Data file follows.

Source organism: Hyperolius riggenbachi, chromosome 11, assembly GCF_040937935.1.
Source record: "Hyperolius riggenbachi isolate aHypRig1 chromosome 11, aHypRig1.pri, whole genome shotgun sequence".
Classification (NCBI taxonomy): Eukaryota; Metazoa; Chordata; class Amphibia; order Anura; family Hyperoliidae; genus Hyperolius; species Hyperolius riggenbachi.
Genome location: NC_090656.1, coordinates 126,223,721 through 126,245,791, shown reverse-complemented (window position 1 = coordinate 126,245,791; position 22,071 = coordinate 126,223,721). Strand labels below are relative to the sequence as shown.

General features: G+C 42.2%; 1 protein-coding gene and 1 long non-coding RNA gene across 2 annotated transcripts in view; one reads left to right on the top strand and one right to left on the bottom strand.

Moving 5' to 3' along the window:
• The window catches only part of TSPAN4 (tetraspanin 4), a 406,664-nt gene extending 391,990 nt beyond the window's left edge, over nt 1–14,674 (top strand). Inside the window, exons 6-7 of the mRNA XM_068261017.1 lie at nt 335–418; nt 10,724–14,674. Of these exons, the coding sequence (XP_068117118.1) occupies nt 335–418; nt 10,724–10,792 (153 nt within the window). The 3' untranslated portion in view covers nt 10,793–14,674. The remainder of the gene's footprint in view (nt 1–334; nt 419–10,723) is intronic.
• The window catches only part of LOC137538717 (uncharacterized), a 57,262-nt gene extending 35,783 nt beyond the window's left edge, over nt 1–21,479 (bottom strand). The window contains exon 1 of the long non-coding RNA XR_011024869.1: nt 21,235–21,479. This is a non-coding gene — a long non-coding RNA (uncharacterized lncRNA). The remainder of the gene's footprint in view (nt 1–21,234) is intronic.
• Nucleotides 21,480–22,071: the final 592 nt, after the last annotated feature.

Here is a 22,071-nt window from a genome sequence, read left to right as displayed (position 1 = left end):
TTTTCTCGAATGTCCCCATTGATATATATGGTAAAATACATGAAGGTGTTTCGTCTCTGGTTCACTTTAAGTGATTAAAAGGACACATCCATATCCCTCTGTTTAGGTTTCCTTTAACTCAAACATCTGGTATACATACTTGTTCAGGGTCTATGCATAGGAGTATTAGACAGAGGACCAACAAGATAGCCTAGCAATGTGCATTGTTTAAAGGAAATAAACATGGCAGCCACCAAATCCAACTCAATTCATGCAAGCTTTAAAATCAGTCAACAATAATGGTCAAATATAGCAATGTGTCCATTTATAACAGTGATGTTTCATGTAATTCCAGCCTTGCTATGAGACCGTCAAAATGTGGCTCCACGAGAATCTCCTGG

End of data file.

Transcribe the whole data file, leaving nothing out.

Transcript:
Source organism: Hyperolius riggenbachi, chromosome 11, assembly GCF_040937935.1.
Source record: "Hyperolius riggenbachi isolate aHypRig1 chromosome 11, aHypRig1.pri, whole genome shotgun sequence".
Classification (NCBI taxonomy): Eukaryota; Metazoa; Chordata; class Amphibia; order Anura; family Hyperoliidae; genus Hyperolius; species Hyperolius riggenbachi.
Genome location: NC_090656.1, coordinates 126,223,721 through 126,245,791, shown reverse-complemented (window position 1 = coordinate 126,245,791; position 22,071 = coordinate 126,223,721). Strand labels below are relative to the sequence as shown.

General features: G+C 42.2%; 1 protein-coding gene and 1 long non-coding RNA gene across 2 annotated transcripts in view; one reads left to right on the top strand and one right to left on the bottom strand.

Moving 5' to 3' along the window:
• The window catches only part of TSPAN4 (tetraspanin 4), a 406,664-nt gene extending 391,990 nt beyond the window's left edge, over nt 1–14,674 (top strand). Inside the window, exons 6-7 of the mRNA XM_068261017.1 lie at nt 335–418; nt 10,724–14,674. Of these exons, the coding sequence (XP_068117118.1) occupies nt 335–418; nt 10,724–10,792 (153 nt within the window). The 3' untranslated portion in view covers nt 10,793–14,674. The remainder of the gene's footprint in view (nt 1–334; nt 419–10,723) is intronic.
• The window catches only part of LOC137538717 (uncharacterized), a 57,262-nt gene extending 35,783 nt beyond the window's left edge, over nt 1–21,479 (bottom strand). The window contains exon 1 of the long non-coding RNA XR_011024869.1: nt 21,235–21,479. This is a non-coding gene — a long non-coding RNA (uncharacterized lncRNA). The remainder of the gene's footprint in view (nt 1–21,234) is intronic.
• Nucleotides 21,480–22,071: the final 592 nt, after the last annotated feature.

Here is a 22,071-nt window from a genome sequence, read left to right as displayed (position 1 = left end):
TTTTCTCGAATGTCCCCATTGATATATATGGTAAAATACATGAAGGTGTTTCGTCTCTGGTTCACTTTAAGTGATTAAAAGGACACATCCATATCCCTCTGTTTAGGTTTCCTTTAACTCAAACATCTGGTATACATACTTGTTCAGGGTCTATGCATAGGAGTATTAGACAGAGGACCAACAAGATAGCCTAGCAATGTGCATTGTTTAAAGGAAATAAACATGGCAGCCACCAAATCCAACTCAATTCATGCAAGCTTTAAAATCAGTCAACAATAATGGTCAAATATAGCAATGTGTCCATTTATAACAGTGATGTTTCATGTAATTCCAGCCTTGCTATGAGACCGTCAAAATGTGGCTCCACGAGAATCTCCTGG